Zodiacal light over La Silla, Chile. © Yuri Beletsky

Dust coorbital to Jupiter

Hi there! You may have heard of the coorbital satellites of Jupiter, or the Trojans, which share its orbit. Actually they are 60° ahead or behind it, which are equilibrium positions. Today we will see that dust is not that attached to these equilibrium. This is the opportunity to present you a study divided into two papers, Dust arcs in the region of Jupiter’s Trojan asteroids and Comparison of the orbital properties of Jupiter Trojan asteroids and Trojan dust, by Xiaodong Liu and Jürgen Schmidt. These two papers have recently been accepted for publication in Astronomy and Astrophysics.

The Trojan asteroids

Jupiter is the largest of the planets of the Solar System, it orbits the Sun in 11.86 years. On pretty the same orbit, asteroids precede and follow Jupiter, with a longitude difference of 60°. These are stable equilibrium, in which Jupiter and every asteroid are locked in a 1:1 mean-motion resonance. This means that they have the same orbital period. These two points, which are ahead and behind Jupiter on its orbit, are the Lagrange points L4 and L5. Why 4 and 5? Because three other equilibrium exist, of course. These other Lagrange points, i.e. L1, L2, and L3, are aligned with the Sun and Jupiter, and are unstable equilibrium. It is anyway possible to have orbits around them, and this is sometimes used in astrodynamics for positioning artificial satellites of the Earth, but this is beyond the scope of our study.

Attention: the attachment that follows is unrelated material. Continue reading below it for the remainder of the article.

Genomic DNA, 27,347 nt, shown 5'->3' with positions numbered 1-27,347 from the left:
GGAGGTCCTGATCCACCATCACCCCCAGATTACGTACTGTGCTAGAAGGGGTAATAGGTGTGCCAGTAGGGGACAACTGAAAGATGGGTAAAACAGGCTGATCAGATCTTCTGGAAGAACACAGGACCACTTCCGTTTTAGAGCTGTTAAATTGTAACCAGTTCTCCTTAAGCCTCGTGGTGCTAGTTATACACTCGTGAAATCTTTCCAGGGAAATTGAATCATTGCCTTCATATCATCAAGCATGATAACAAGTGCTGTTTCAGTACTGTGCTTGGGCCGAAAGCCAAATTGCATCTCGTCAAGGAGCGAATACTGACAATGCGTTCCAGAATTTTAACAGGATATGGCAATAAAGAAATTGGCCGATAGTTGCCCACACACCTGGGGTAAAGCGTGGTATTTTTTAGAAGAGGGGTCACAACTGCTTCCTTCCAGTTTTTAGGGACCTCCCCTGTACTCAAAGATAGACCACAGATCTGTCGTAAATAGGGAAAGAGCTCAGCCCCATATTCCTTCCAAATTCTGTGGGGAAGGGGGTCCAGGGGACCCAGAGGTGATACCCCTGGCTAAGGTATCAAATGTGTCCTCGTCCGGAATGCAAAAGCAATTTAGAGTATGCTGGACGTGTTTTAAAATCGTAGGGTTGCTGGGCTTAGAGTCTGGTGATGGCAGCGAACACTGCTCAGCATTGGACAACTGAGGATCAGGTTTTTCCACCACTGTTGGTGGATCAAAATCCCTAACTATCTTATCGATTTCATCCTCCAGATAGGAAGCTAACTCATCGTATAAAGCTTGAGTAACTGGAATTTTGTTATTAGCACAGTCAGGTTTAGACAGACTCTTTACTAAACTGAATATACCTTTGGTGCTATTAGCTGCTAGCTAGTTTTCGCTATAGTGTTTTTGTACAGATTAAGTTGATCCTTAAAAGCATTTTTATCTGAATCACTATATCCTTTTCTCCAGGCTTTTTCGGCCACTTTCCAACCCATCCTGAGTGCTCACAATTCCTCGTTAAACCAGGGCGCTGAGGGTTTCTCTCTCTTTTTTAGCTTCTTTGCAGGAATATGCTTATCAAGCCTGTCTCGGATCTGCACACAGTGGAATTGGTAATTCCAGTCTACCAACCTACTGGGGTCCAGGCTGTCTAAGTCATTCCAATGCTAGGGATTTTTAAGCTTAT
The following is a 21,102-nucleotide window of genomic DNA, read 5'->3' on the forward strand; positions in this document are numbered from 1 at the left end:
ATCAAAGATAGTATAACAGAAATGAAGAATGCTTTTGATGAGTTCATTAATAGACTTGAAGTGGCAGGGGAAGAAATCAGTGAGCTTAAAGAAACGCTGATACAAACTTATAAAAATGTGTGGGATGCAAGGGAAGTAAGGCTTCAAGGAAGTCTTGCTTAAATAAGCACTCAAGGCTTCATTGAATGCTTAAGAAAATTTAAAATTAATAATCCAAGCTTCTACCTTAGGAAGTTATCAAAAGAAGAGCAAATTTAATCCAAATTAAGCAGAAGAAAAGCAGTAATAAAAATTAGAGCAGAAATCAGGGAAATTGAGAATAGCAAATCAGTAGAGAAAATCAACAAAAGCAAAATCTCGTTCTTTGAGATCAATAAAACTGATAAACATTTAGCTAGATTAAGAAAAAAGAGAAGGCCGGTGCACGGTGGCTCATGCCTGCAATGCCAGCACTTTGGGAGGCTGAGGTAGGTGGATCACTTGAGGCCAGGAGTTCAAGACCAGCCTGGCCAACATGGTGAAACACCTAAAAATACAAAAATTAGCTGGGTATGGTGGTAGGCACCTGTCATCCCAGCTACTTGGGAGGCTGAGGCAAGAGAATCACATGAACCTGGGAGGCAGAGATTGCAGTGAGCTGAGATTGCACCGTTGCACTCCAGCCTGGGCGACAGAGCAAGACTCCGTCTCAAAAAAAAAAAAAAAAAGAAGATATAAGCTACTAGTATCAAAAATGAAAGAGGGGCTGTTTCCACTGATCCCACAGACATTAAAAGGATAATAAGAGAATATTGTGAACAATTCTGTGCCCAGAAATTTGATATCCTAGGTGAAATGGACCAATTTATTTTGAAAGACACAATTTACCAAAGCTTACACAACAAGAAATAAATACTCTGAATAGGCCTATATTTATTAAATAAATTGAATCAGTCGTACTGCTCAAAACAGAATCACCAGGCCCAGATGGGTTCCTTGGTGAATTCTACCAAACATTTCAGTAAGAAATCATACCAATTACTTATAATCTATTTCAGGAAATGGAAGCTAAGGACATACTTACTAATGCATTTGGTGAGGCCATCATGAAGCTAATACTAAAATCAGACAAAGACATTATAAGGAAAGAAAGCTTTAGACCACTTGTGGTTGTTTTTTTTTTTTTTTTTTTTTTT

Location of the Lagrange points.
Location of the Lagrange points.

At present, 7,206 Trojan asteroids are list by the JPL Small Body Database, about two thirds orbiting in the L4 region. Surprisingly, no coorbital asteroid is known for Saturn, a few for Uranus, 18 for Neptune, and 8 for Mars. Some of these bodies are on unstable orbits.